Defense

January 24, 2014

Smarter robots likely in Army’s future, planners say

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David Vergun
Army News Service

A Small Unmanned Ground Vehicle walks down the steps of the Pentagon during a technology display, in 2008.

Unmanned robots already have proven their worth on the battlefield, neutralizing improvised explosive devices, and more capable ones are coming in the future, according to the commander of U.S. Army Training and Doctrine Command.

While robots and unmanned platforms will continue to provide valuable assistance to Soldiers on the battlefield, there may even come a day when they can begin replacing soldiers, Gen. Robert W. Cone told reporters at Association of the United States Army’s Aviation Symposium, held earlier this month.

Cone’s remarks sparked further discussion at a Jan. 22 media roundtable, co-hosted by the College of William & Mary and U.S. Army Training and Doctrine Command, known as TRADOC, held on the campus of W&M.

Discussions focused on a range of other issues as well that came out of this month’s Strategic Trends Seminar, which looked at challenges and opportunities that will test the force in the coming years and decades.

The Army already has teamed Apache helicopters and unmanned aircraft in Afghanistan so “there’s a potential to augment that capability and in some cases and under specific circumstances to replace manpower,” said Maj. Gen. Bill Hix, deputy director, Army Capabilities Integration Center.

Dismounted ground robots are already assisting Soldiers, much in the way a bird dog provides extra eyes and ears and a keen sense of smell for a hunter, Hix said, borrowing an analogy.

“That’s an additive capability that makes a Soldier that much more effective because the robot may carry additional munitions or logistics and even sensors that allow him to focus more on mission tasks and not deal with what’s sometimes called dirty, dumb, dangerous and repetitive tasks,” he said.

There might even be convoys that are principally unmanned in the future, he continued, with some oversight by Soldiers. Convoys in Iraq, Afghanistan and Pakistan were often the target of attacks by insurgents using improvised explosive devices and small-arms fire.

The integration of robotics into all of the capabilities the Army brings to the table was the focus of Soldiers, scientists and academia at the Strategic Trends Seminar, said Col. Chris Cross, chief of Science and Technology, Army Capabilities Integration Center, or ARCIC.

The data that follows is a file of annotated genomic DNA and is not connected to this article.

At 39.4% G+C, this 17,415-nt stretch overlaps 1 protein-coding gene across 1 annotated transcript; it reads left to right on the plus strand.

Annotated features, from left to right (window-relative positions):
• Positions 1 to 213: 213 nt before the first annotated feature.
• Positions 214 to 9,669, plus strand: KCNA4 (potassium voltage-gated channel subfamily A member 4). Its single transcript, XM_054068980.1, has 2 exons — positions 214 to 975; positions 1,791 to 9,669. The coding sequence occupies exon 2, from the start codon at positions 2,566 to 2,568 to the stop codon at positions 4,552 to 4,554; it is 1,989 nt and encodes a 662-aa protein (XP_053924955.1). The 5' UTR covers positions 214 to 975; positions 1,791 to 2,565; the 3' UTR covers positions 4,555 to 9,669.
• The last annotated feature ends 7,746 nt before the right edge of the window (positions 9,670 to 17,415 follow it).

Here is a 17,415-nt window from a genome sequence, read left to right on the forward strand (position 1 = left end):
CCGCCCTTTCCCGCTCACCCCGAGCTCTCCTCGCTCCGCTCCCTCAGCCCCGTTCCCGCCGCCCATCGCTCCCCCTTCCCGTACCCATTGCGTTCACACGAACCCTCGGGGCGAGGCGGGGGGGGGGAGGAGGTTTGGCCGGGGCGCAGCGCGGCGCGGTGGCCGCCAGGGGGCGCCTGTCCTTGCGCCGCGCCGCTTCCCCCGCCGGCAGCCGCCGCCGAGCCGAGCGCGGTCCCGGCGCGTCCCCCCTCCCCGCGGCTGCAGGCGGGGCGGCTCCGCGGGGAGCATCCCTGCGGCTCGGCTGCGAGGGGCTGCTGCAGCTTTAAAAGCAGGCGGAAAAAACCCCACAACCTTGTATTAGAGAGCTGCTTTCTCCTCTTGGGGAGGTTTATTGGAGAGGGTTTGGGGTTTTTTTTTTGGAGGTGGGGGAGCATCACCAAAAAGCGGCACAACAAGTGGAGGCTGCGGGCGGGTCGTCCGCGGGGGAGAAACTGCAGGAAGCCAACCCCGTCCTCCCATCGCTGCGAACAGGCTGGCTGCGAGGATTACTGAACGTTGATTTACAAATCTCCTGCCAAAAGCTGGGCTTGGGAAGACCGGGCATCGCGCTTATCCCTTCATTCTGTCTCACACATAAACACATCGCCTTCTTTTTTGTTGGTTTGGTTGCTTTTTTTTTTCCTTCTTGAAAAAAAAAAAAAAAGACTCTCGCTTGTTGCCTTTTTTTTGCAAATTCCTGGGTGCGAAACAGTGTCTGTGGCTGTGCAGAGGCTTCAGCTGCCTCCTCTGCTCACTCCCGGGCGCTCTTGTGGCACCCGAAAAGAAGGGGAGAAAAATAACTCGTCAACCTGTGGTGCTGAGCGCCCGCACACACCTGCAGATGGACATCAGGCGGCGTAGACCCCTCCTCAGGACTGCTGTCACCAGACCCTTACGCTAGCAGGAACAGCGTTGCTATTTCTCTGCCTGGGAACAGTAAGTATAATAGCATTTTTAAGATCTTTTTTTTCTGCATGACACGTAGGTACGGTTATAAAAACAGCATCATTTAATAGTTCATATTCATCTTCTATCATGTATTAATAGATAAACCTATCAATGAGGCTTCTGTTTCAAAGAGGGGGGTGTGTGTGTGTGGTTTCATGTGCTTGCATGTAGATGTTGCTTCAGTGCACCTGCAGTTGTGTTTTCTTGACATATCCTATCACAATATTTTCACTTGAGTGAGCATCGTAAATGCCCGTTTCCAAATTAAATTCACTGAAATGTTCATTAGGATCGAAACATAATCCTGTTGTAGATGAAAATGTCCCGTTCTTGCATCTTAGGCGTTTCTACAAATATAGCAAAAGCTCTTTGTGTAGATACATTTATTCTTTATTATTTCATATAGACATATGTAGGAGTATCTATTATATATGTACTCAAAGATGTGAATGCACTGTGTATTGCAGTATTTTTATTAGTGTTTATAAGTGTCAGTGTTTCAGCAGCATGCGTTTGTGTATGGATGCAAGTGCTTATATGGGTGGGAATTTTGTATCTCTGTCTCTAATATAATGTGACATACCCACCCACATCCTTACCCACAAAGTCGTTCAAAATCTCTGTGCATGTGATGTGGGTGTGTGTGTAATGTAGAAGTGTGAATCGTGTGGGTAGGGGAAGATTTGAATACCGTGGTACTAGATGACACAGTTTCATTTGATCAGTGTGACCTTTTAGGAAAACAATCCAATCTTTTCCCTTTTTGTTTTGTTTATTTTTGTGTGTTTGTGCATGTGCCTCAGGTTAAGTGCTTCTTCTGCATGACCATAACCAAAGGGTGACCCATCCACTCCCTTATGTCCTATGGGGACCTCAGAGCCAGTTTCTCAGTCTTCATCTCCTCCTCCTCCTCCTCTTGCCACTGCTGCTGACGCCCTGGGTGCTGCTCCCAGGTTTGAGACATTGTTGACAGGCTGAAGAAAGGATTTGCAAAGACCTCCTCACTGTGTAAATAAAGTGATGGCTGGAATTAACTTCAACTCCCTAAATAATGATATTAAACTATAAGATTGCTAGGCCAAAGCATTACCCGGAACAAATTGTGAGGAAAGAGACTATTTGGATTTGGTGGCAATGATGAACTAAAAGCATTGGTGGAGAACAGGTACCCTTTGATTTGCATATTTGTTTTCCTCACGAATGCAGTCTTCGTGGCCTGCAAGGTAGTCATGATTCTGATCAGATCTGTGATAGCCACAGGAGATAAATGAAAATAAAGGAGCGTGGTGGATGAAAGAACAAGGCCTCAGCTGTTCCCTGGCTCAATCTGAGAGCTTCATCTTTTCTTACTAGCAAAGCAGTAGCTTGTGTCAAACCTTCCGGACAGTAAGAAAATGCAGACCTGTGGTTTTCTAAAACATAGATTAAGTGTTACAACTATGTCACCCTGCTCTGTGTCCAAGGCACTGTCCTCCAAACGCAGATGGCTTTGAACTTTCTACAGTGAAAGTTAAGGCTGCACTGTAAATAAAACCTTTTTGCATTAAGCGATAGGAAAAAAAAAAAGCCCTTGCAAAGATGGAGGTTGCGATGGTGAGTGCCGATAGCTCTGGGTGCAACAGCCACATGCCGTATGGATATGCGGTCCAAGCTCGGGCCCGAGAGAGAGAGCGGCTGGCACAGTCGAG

“It’s hard to conceive that we’ll fight a fight in 2035 without the integration of some type of unmanned combat platform,” he said, referring to the thoughts of scientists and academia at the seminar.

Unmanned ground vehicles of different capabilities are displayed during the 2013 Association of the United States Army’s Aviation Symposium and Exposition in Washington, D.C. Future robots will be even smarter and more capable, possibly replacing Soldiers, future planners say.

Cross, who has a doctorate in nuclear physics, agreed with Hix regarding convoy duty for robots, adding that this capability could be added “fairly quickly” with tethered or untethered robots. Tethered robots are controlled by a wire and untethered is wireless controlled.

Besides performing physical tasks that are dumb and dirty, Cross expects that future robots will be able to assist Soldiers in the decision-making process.

The science and technology community is looking at a range of options to provide to Army leaders for future planning purposes, Cross added.

“We will fight against robotic platforms in the future that are either autonomous or semi-autonomous,” he said. So it’s not just how robots will be integrated into the force, it’s also how the Army will deal with enemy robots.

When it comes to the autonomous decision-making capability of robots, there was a great discussion at the seminar about the levels of responsibility, said Col. Kevin Felix, chief, Future Warfare Division, ARCIC.

The technology is already here for robots, but there needs to be more discussion and consensus on the ethics of it, he said. That discussion will have to be done at the national level.

And, he added, adversaries “won’t necessarily play by the same rules that we play by.”

Also, as more robotic systems are brought in, there are a host of other things to consider as well, like procurement and sustainment costs, he said.

Human enhancements – things that allow Soldiers to lift more and augment the senses – while not strictly robotic, are also on the horizon, Felix predicted, adding that this was discussed at the seminar.

Investing in science

Despite the budget squeeze, the Army needs to continue to invest in science, technology, research and development so it’s better prepared for the next war, Hix said.

That the Strategic Trends Seminar was held on the campus of W&M with scientists and academia present was good for the Army, he added, because they offer a unique perspective.

It’s fortunate that TRADOC is located so close to the W&M campus in Williamsburg, Va., added Dr. Jim Golden, vice president, Strategic Initiatives, W&M.

There’s a large area of intersection between the research being done at the college and that being done by Army planners, Golden said. W&M can offer the Army its analysis of topics like neuroscience, cultural and societal trends that might shape the environment 30 years out that the Army might want to take into consideration when planning, he said.

Hix said TRADOC is also partnering with the intelligence community to determine where opponents are investing their money in robotics, electro-magnetic and cyber warfare and other capabilities.

“It’s not inevitable that we’ll be over-matched by future adversaries,” he said, “But we don’t want to face that prospect.”




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